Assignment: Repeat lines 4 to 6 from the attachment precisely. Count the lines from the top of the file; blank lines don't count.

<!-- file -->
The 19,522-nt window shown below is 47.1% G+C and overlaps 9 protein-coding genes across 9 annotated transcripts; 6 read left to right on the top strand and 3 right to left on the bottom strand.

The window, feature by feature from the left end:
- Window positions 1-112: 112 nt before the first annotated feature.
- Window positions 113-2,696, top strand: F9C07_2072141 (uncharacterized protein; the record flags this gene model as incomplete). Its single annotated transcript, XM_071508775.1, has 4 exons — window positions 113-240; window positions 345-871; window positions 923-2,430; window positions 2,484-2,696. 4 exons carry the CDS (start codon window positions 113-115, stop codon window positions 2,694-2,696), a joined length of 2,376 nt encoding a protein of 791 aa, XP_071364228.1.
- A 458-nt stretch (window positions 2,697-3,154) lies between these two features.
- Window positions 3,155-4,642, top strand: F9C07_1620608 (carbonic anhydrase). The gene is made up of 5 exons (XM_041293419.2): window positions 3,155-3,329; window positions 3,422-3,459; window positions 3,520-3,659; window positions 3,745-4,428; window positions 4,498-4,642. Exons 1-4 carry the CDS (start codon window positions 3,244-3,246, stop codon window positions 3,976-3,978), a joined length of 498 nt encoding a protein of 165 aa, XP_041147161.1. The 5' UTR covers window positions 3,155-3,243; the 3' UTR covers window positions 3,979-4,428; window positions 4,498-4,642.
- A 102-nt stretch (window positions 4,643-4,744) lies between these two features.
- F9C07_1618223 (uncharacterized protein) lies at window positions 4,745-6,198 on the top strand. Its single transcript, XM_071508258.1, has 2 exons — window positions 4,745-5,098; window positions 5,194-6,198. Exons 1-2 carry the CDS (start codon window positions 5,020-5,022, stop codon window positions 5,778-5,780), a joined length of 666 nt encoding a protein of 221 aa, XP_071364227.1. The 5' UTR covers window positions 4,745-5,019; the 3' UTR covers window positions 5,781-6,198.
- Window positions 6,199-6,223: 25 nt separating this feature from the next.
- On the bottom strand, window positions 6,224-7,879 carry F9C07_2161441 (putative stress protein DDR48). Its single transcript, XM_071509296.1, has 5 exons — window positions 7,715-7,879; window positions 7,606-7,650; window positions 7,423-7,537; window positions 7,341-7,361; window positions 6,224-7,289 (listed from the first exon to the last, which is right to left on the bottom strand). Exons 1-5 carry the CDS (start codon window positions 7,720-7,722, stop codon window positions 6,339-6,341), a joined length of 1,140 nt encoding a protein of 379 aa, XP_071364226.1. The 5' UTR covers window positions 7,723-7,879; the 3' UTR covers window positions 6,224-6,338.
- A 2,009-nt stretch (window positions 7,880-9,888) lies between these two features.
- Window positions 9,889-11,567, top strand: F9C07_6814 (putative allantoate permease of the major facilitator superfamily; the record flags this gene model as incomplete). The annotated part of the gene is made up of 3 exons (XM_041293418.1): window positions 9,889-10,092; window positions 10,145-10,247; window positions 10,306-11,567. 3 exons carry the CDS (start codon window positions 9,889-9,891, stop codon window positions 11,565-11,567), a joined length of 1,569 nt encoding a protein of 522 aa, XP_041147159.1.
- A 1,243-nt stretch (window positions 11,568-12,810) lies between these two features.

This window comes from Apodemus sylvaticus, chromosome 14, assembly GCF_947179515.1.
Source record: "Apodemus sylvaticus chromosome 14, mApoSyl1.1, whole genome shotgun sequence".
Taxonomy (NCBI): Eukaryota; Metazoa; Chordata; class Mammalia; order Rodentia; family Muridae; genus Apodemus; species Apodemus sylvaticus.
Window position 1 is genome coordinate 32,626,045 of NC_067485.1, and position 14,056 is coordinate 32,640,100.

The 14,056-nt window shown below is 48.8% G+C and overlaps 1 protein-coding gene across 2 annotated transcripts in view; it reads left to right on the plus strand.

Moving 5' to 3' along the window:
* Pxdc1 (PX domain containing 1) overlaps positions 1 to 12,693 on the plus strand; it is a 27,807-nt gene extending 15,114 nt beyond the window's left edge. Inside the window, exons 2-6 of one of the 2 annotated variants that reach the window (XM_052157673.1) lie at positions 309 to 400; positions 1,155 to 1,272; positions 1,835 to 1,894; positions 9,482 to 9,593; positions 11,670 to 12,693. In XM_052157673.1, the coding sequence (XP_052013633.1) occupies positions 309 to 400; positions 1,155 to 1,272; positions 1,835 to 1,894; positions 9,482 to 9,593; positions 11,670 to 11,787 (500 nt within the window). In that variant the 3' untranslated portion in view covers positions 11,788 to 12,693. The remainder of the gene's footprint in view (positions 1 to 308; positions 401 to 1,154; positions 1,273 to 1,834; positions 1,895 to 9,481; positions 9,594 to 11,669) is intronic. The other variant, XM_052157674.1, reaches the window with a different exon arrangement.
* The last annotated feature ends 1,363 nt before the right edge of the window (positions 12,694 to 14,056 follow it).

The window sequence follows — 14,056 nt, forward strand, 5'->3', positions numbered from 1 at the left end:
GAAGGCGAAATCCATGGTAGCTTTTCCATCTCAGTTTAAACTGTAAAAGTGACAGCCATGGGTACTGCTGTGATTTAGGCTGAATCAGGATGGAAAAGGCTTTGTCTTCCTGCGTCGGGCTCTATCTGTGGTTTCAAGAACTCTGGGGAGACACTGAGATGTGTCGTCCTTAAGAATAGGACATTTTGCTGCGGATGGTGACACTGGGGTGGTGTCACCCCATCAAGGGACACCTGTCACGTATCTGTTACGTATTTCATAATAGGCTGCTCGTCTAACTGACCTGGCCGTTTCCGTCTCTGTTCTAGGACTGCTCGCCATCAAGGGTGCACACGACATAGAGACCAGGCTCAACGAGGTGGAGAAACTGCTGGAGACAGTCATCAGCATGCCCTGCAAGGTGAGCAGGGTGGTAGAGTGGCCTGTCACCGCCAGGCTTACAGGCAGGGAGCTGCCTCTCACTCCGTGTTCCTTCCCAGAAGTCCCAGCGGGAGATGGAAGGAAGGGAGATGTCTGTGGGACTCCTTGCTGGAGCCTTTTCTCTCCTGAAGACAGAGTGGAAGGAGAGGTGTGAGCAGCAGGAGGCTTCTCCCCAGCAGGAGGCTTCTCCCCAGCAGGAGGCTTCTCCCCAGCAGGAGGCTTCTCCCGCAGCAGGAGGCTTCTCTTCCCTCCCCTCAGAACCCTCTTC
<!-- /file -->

- Window positions 113-2,696, top strand: F9C07_2072141 (uncharacterized protein; the record flags this gene model as incomplete). Its single annotated transcript, XM_071508775.1, has 4 exons — window positions 113-240; window positions 345-871; window positions 923-2,430; window positions 2,484-2,696. 4 exons carry the CDS (start codon window positions 113-115, stop codon window positions 2,694-2,696), a joined length of 2,376 nt encoding a protein of 791 aa, XP_071364228.1.
- A 458-nt stretch (window positions 2,697-3,154) lies between these two features.
- Window positions 3,155-4,642, top strand: F9C07_1620608 (carbonic anhydrase). The gene is made up of 5 exons (XM_041293419.2): window positions 3,155-3,329; window positions 3,422-3,459; window positions 3,520-3,659; window positions 3,745-4,428; window positions 4,498-4,642. Exons 1-4 carry the CDS (start codon window positions 3,244-3,246, stop codon window positions 3,976-3,978), a joined length of 498 nt encoding a protein of 165 aa, XP_041147161.1. The 5' UTR covers window positions 3,155-3,243; the 3' UTR covers window positions 3,979-4,428; window positions 4,498-4,642.